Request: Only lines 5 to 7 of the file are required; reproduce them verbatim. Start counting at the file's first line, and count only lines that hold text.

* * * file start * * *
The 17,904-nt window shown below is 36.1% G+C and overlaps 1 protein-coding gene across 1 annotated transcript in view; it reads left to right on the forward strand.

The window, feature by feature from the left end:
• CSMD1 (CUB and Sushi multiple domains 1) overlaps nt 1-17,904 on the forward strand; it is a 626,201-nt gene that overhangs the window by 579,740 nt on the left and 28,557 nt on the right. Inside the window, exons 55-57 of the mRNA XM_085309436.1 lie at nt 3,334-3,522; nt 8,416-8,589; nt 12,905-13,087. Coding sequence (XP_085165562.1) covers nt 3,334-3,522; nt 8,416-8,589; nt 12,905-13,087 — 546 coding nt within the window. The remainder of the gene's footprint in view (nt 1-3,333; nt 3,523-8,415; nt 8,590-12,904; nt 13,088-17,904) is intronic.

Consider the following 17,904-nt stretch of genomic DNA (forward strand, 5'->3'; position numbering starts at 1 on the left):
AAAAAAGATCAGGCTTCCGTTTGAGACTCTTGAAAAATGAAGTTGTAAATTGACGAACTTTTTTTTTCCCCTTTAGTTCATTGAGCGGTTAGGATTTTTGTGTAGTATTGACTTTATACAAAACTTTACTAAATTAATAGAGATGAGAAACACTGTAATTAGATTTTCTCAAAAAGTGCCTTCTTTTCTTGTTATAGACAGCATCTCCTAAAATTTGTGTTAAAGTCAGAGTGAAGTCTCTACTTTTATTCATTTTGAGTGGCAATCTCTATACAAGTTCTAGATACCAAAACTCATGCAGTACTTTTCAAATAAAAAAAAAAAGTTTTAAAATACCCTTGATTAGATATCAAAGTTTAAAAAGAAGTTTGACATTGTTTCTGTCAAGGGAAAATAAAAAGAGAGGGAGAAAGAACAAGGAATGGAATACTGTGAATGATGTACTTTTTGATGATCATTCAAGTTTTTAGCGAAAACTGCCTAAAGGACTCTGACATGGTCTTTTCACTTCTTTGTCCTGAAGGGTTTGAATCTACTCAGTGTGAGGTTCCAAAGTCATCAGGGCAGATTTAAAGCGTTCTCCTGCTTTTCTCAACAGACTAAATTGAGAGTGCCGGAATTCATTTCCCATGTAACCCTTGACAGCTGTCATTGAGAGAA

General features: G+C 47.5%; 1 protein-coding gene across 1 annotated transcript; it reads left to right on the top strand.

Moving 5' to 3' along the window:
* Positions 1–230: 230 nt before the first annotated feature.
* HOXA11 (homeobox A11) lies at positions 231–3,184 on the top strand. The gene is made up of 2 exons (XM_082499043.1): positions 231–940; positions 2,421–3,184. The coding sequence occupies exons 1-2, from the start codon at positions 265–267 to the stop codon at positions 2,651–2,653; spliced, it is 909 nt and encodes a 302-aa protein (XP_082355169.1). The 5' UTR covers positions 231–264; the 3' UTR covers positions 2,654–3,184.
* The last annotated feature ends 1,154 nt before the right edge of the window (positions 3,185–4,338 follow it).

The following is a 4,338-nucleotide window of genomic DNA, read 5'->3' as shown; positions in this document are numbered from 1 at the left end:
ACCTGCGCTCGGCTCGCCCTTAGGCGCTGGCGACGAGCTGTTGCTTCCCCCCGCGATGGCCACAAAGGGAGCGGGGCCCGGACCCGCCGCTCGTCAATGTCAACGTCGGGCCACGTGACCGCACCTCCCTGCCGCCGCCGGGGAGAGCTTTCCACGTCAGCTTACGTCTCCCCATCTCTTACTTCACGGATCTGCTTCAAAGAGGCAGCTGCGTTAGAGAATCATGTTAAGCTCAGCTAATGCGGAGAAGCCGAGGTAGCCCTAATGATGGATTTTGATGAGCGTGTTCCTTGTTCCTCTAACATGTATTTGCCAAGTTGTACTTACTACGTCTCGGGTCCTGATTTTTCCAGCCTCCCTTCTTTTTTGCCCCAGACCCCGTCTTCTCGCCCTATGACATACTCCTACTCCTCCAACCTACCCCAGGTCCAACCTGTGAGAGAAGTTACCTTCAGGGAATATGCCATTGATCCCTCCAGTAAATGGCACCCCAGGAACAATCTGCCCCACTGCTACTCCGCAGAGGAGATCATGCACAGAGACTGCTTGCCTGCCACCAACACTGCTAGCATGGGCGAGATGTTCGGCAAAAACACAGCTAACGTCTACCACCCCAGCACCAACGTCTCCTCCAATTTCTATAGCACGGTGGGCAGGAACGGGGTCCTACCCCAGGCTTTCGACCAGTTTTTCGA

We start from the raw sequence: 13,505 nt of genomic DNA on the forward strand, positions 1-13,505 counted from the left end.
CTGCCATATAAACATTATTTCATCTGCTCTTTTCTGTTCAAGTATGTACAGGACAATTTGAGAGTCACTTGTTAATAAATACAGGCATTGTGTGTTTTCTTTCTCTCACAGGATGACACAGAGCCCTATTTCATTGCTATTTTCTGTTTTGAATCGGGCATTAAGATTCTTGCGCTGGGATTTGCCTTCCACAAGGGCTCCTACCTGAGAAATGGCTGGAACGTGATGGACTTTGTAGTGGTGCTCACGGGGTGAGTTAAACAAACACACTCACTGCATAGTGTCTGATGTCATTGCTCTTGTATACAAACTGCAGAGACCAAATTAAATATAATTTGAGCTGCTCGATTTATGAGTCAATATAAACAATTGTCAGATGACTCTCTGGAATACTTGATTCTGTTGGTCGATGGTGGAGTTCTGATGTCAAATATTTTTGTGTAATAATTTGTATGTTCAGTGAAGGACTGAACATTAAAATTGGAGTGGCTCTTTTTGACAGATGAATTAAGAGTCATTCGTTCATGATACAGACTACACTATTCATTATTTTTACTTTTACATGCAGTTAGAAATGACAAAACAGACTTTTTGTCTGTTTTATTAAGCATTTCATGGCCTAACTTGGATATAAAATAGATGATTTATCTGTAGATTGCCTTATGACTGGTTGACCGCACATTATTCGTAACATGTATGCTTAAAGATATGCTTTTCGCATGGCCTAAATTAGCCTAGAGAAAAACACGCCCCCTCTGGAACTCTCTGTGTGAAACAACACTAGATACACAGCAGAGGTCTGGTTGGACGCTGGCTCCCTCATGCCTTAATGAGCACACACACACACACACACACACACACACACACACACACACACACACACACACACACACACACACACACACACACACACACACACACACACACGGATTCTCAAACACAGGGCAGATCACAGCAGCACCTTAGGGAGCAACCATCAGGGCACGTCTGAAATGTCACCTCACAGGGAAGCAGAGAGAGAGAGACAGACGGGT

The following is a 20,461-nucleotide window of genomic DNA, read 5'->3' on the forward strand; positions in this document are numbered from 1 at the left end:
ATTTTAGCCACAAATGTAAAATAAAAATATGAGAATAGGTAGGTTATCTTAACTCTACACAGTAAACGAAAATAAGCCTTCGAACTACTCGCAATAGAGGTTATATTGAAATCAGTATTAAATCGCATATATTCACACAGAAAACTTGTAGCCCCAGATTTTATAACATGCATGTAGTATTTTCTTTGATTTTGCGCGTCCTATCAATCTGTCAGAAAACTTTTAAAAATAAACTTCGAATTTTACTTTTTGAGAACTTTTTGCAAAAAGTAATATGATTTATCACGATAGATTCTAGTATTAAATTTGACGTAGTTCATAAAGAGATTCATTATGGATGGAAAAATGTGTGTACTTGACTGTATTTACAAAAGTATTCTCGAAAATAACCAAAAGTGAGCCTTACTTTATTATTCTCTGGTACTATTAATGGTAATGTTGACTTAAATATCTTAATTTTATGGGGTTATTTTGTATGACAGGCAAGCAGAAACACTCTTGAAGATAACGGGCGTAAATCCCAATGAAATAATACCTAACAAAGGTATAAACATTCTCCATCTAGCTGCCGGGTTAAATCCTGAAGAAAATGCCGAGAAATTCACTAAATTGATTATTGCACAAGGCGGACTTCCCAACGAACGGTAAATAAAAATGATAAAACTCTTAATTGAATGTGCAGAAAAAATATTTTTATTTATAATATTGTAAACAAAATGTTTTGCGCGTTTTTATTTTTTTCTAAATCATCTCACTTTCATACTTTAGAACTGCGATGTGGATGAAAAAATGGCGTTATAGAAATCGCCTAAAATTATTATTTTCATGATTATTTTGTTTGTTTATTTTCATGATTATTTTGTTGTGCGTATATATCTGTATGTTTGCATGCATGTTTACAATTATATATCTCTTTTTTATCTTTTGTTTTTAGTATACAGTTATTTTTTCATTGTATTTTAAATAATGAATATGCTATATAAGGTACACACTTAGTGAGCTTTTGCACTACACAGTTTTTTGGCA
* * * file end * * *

AAAAAAGATCAGGCTTCCGTTTGAGACTCTTGAAAAATGAAGTTGTAAATTGACGAACTTTTTTTTTCCCCTTTAGTTCATTGAGCGGTTAGGATTTTTGTGTAGTATTGACTTTATACAAAACTTTACTAAATTAATAGAGATGAGAAACACTGTAATTAGATTTTCTCAAAAAGTGCCTTCTTTTCTTGTTATAGACAGCATCTCCTAAAATTTGTGTTAAAGTCAGAGTGAAGTCTCTACTTTTATTCATTTTGAGTGGCAATCTCTATACAAGTTCTAGATACCAAAACTCATGCAGTACTTTTCAAATAAAAAAAAAAAGTTTTAAAATACCCTTGATTAGATATCAAAGTTTAAAAAGAAGTTTGACATTGTTTCTGTCAAGGGAAAATAAAAAGAGAGGGAGAAAGAACAAGGAATGGAATACTGTGAATGATGTACTTTTTGATGATCATTCAAGTTTTTAGCGAAAACTGCCTAAAGGACTCTGACATGGTCTTTTCACTTCTTTGTCCTGAAGGGTTTGAATCTACTCAGTGTGAGGTTCCAAAGTCATCAGGGCAGATTTAAAGCGTTCTCCTGCTTTTCTCAACAGACTAAATTGAGAGTGCCGGAATTCATTTCCCATGTAACCCTTGACAGCTGTCATTGAGAGAA

General features: G+C 47.5%; 1 protein-coding gene across 1 annotated transcript; it reads left to right on the top strand.

Moving 5' to 3' along the window: